The one and only Peter Sagal will be at The Book Cellar to talk about his new book The Incomplete Book of Running.
About Peter Sagal:
Peter Sagal is the host of the Peabody Award-winning NPR news quiz Wait Wait...Don't Tell Me!, the most popular show on public radio, heard by five million listeners each week. He is also a playwright, a screenwriter, the host of Constitution USA with Peter Sagal on PBS, a one-time extra in a Michael Jackson music video, a contributor to publications from Opera News to The Magazine of the AARP and a featured columnist in Runner's World. He's run fourteen marathons across the United States. Sagal lives near Chicago with his wife Mara.
About The Incomplete Book of Running:
Peter Sagal, the host of NPR's Wait Wait...Don't Tell Me! and a popular columnist for Runner's World, shares lessons, stories, advice, and warnings gleaned from running the equivalent of once around the earth.
At the verge of turning forty, Peter Sagal--brainiac Harvard grad, short bald Jew with a disposition towards heft, and a sedentary star of public radio--started running seriously. And much to his own surprise, he kept going, faster and further, running fourteen marathons and logging tens of thousands of miles on roads, sidewalks, paths, and trails all over the United States and the world, including the 2013 Boston Marathon, where he crossed the finish line moments before the bombings.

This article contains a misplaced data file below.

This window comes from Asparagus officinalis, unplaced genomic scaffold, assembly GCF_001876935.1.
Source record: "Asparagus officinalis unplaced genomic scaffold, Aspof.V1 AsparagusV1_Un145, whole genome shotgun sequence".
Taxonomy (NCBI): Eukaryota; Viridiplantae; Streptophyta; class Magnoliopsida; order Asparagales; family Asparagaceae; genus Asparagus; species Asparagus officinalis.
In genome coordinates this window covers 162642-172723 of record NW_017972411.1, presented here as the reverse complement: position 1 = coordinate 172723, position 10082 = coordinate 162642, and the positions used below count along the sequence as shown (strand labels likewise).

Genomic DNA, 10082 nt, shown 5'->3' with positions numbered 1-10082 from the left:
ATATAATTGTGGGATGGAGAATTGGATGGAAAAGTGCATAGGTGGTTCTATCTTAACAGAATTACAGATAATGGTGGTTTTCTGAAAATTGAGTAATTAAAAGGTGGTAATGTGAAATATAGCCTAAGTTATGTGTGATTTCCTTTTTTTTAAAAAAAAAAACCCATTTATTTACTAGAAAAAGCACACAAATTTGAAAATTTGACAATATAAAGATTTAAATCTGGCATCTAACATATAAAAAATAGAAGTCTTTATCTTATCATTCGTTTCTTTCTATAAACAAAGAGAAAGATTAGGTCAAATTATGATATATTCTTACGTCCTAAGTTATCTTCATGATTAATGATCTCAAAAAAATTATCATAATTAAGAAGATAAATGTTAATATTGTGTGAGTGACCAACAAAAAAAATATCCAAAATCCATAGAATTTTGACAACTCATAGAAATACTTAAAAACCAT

In this new book, Sagal reflects on the trails, tracks, and routes he's traveled, from the humorous absurdity of running charity races in his underwear--in St. Louis, in February--or attempting to "quiet his colon" on runs around his neighborhood--to the experience of running as a guide to visually impaired runners, and the triumphant post-bombing running of the Boston Marathon in 2014. With humor and humanity, Sagal also writes about the emotional experience of running, body image, the similarities between endurance sports and sadomasochism, the legacy of running as passed down from parent to child, and the odd but extraordinary bonds created between strangers and friends. The result is a funny, wise, and powerful meditation about running and life that will appeal to readers everywhere.